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Sunday, January 13, 2008

Race, Gender or Integrity, Vision and Ability?

George Wenschhof

The race for President began a year ago and the mainstream media, on the most part has avoided a discussion on race or gender. Until recently, when New Mexico Governor William Richardson withdrew from the race, the Democrats had among their candidates a Woman, a African-American, and a Hispanic.

It was refreshing the reporting on the race was concentrated on the candidate's positions on the issues and not the color of their skin or which bathroom they use in the airport.

However, after Iowa, one of the reporting tidbits was the split of the women vote went to Senator Obama. After New Hampshire, it was again widely reported that the exit polls showed Senator Clinton winning the women vote over Senator Obama.

Columnist Eugene Robinson, a African-American was asked on a political discussion show covering the Iowa caucus about Senator Barack Obama's victory in Iowa. His response was how inspiring Obama's victory speech was and that it gave him goose bumps just as Robert F. Kennedy had done when he ran for President back in 1968. The discussion was on how Obama was bringing hope to many Americans and not about the color of his skin.

During 1968 and preceding years we were also inspired by Reverend Martin Luther King, a civil rights activist. In 1968 during a speech that is embedded in many of our minds, he said (and I will paraphrase this from memory) he dreamed of a time when a man was judged not by the color of his skin, but by the content of his character.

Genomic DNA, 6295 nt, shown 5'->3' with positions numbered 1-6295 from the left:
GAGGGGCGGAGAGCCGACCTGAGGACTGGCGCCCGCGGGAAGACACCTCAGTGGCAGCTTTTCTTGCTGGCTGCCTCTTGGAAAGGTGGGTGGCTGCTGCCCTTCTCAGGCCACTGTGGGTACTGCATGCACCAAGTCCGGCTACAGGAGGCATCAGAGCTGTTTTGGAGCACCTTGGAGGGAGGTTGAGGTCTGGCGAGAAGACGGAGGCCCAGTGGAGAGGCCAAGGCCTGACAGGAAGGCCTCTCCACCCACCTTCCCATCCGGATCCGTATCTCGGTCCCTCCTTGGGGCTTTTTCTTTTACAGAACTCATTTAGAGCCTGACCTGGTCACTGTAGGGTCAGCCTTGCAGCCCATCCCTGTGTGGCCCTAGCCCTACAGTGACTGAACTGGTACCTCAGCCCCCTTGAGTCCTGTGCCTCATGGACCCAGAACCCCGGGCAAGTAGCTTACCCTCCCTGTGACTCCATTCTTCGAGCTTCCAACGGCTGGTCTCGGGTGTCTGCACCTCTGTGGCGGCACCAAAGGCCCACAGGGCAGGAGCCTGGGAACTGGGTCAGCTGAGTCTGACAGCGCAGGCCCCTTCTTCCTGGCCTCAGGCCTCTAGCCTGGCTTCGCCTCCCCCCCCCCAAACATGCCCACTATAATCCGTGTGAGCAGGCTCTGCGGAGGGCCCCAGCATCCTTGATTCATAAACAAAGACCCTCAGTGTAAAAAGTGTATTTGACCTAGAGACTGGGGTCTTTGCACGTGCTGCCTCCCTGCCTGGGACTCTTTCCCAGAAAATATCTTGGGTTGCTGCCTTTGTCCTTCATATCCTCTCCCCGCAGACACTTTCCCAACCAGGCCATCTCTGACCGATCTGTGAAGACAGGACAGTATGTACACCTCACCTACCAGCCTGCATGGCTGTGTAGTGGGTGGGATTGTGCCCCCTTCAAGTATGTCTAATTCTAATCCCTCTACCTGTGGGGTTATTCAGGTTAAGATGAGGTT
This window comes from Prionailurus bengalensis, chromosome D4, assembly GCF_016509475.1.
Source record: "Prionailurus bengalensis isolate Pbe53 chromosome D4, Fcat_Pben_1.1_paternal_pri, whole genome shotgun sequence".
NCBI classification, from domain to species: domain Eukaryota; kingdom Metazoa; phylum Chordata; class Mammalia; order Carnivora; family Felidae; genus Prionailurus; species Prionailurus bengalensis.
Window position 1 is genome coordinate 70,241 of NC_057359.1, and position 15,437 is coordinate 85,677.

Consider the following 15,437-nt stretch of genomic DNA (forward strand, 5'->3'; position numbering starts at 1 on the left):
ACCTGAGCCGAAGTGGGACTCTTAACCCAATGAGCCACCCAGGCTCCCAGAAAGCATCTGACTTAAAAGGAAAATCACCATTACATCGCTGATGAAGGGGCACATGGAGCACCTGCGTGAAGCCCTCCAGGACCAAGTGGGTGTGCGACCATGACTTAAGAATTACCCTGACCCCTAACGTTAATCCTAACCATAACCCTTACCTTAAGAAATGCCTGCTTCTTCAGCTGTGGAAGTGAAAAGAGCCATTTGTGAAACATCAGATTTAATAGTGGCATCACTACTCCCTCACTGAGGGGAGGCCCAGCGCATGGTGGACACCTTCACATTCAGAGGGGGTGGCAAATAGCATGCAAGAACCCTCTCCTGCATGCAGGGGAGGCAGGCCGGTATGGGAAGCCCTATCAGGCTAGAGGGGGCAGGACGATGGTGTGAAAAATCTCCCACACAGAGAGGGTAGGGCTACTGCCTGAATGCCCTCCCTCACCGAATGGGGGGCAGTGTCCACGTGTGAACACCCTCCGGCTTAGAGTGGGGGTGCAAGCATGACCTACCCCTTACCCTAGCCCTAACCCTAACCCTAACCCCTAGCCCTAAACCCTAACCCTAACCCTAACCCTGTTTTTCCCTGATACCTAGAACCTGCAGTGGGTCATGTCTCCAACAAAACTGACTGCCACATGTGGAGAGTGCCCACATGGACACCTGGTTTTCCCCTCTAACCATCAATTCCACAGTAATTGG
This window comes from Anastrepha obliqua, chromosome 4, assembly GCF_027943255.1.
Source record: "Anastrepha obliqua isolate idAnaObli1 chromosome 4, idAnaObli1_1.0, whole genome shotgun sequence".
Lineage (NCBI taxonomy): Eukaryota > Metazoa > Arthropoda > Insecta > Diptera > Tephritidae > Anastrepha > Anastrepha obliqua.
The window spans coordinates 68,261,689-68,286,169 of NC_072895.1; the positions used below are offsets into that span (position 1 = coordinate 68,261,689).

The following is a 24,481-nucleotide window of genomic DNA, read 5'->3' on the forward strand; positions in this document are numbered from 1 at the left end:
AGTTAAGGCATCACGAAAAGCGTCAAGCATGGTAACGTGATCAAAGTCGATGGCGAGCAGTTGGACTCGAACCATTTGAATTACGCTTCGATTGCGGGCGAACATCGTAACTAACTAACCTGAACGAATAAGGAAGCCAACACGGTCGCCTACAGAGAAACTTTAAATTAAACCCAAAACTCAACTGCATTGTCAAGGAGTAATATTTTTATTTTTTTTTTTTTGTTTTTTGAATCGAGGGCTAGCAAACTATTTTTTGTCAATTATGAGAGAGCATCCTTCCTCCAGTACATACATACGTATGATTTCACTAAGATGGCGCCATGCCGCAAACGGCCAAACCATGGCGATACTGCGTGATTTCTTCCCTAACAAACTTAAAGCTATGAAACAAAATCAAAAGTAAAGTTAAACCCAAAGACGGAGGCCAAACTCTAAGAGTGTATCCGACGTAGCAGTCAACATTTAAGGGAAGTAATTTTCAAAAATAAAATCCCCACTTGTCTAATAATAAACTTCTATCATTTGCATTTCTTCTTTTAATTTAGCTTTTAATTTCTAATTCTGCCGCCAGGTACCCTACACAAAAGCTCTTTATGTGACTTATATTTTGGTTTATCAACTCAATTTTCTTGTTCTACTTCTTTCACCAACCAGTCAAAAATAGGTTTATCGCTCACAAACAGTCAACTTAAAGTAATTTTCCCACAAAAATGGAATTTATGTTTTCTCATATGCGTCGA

For those of us that grew up in the 60's we will never forget 1968. A year that brought us so much hope and ended with so much sadness with the tragic death of Robert F. Kennedy and Martin Luther King. I was only fifteen when Republican Richard Nixon won the Presidential election that year, but I knew I would be signing up as a Democrat when I became eligible to register to vote.

It was disappointing to hear former Democrat President William Jefferson Clinton refer to Senator Obama's campaign as a "fairy tail" in speeches he gave supporting his wife prior to the New Hampshire primary.

As expected, the African-American press and and the internet has been abuzz about this since Bill Clinton uttered those words. This led to Bill Clinton appearing on a talk show with Reverend Al Sharpton explaining he was talking about Senator Obama's positions on the issues and not making any reference on the Senator's ability to lead.

Today in another attempt at damage control, Black Entertainment Television (BET) Founder Robert L. Johnson came out with support for Senator Clinton and questioning Senator Obama's past. Read more here from The Huffington Post:

Minorities and women will play an important role in determining the outcome of the next two Democratic primaries as well as on who becomes the next President of the United States. Nevada has a forty per cent minority population and the African-American vote in South Carolina is pivotal for a candidate.

The issues we face as Americans are many ranging from the war in Iraq, foreign policy, health care, immigration, education, energy and the economy, to name a few.

Let's hope that forty years later, after the election in 1968, the question of race or gender does not become the focus in this presidential election. Instead, let us focus on a candidate's integrity, their vision, and their ability to lead our nation forward in the twenty-first century.

1 comment:

Anonymous said...

If we really did focus on a candidate's integrity, vision, and ability to lead, then Clinton, Obama and Edwards would have been sent home long ago.